It’s Friday and that means another news roundup of local and national news that caught our editors’ eyes this week. And, of course, it means there’s a new Sidewalk Challenge. Tell us where the above scene is in Louisville in the comments section below.
Last week’s sidewalk stumped readers, and it may have been a bit impossible, as every building in it has been torn down. Large swaths of Louisville today is utterly unrecognizable from the Louisville of only 60 years ago. Last week’s photo was taken at the intersection of Seventh and Jefferson streets, where a new courthouse, the Justice Center, the LMPD offices, and a parking garage are now located.
On with the news:
The UN Reports that the Number of Megacities Has Tripled Since 1990. Urban areas with over 10 million inhabitants are on the rise. Alongside this increase of populations comes a whole set of new frictions. Charley Cameron explores both in this piece. Inhabitat
Mapped: How Public Transit Changes Your Job Prospects. Wonkblog (some of the best urban reading and data you can get in our opinion) takes on the question of transit, access, and job prospects. The Washington Post
Here’s the State of Women in Architecture in One Graphic. How does the gender gap effect the job prospects and recognition of Women in the field of Architecture? Curbed
The Future Is Now? Indiana Toll Road Files for Bankruptcy. Terry Boyd makes the case that we not only don’t need two new bridges in Louisville, but that we can’t afford them either. Some more food for thought about public-private infrastructure investments. Insider Louisville
The Fading Distinction Between Between City and Suburb. Richard Florida (don’t call it a comeback!) talks about the mobility patterns of behavior, wealth, and living styles in the interstitial space between ‘the city’ and ‘the suburb’. CITYLAB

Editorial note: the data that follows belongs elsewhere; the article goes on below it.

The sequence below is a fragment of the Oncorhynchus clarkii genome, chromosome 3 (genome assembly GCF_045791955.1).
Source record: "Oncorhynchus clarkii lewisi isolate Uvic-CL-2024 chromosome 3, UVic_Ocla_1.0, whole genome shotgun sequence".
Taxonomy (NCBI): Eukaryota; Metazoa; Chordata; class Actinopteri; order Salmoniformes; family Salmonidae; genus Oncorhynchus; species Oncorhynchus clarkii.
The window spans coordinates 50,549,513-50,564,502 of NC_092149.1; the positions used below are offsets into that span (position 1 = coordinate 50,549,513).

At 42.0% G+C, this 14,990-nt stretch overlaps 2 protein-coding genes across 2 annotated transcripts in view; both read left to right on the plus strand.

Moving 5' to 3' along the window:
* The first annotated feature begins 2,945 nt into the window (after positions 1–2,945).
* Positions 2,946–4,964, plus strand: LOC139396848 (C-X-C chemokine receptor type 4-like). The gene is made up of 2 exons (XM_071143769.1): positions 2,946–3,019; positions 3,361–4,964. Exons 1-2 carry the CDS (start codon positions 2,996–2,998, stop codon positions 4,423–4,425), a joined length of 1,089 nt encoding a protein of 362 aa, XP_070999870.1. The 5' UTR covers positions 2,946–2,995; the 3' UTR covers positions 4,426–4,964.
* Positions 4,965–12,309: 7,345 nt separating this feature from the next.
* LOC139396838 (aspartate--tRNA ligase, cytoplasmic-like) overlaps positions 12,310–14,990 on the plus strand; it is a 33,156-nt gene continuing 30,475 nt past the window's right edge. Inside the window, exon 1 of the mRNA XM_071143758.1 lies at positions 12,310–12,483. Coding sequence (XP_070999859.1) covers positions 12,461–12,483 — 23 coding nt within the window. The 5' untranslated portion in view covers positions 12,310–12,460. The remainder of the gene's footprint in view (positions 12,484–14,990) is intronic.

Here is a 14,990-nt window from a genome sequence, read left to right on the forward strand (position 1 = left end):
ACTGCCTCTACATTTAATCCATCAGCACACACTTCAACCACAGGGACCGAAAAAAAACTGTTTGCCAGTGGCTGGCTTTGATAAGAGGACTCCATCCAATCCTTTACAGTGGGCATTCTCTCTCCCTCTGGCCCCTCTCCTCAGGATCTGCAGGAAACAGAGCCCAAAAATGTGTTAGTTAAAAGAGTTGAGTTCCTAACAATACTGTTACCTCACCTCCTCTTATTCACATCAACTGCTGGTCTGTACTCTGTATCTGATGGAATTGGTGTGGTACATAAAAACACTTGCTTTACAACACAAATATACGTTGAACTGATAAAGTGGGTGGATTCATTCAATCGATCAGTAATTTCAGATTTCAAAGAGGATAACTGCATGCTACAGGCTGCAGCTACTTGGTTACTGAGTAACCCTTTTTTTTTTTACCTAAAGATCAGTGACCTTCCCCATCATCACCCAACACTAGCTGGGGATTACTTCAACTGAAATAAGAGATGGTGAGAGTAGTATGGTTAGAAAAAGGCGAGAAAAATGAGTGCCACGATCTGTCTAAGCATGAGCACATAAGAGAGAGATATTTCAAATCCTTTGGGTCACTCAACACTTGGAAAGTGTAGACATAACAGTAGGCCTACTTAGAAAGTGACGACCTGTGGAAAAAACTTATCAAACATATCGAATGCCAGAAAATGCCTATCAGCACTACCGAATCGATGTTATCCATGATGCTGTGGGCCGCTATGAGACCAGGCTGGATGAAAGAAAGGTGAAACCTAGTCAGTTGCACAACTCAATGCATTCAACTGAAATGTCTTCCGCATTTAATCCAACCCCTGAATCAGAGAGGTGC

How “Black=Urban” Ends. Pete Saunders writes about how racial demographic shifts in cities has affected political power. He asks, “What lies ahead for our black electorate and black local elected figures?” Corner Side Yard
Oslo Really Didn’t Want the 2022 Winter Olympics. Due to an underwhelming desire to let the International Olympic Committee do whatever it wants at whatever cost to the city; Oslo has rejected the 2022 Winter Olympics saving themselves and their tax base about 5.43 billion dollars. CITYLAB
As Louisville considers boosting the minimum wage, here’s a look at how such a hike impacted Santa Fe. While the usual suspects in Louisville gather as either proponents or opponents to the proposed minimum wage bill; Sante Fe claims their economy is doing just fine post wage boost. Insider Louisville
Does Ebola Spread Faster in Cities? Tanvi Misra goes a long way toward dispelling the fear mongering around the recent arrival of Ebola to the U.S. Are you safer in a city or not? Well, it depends on a lot of things. CITYLAB
If Mayors Ruled the World. Reinier de Graaf explores some of the strengths and weaknesses inherent in the new ‘Mayor as ruler’ craze. Sustainable Cities Collective
Top image: Courtesy UL Photographic Archives – Reference.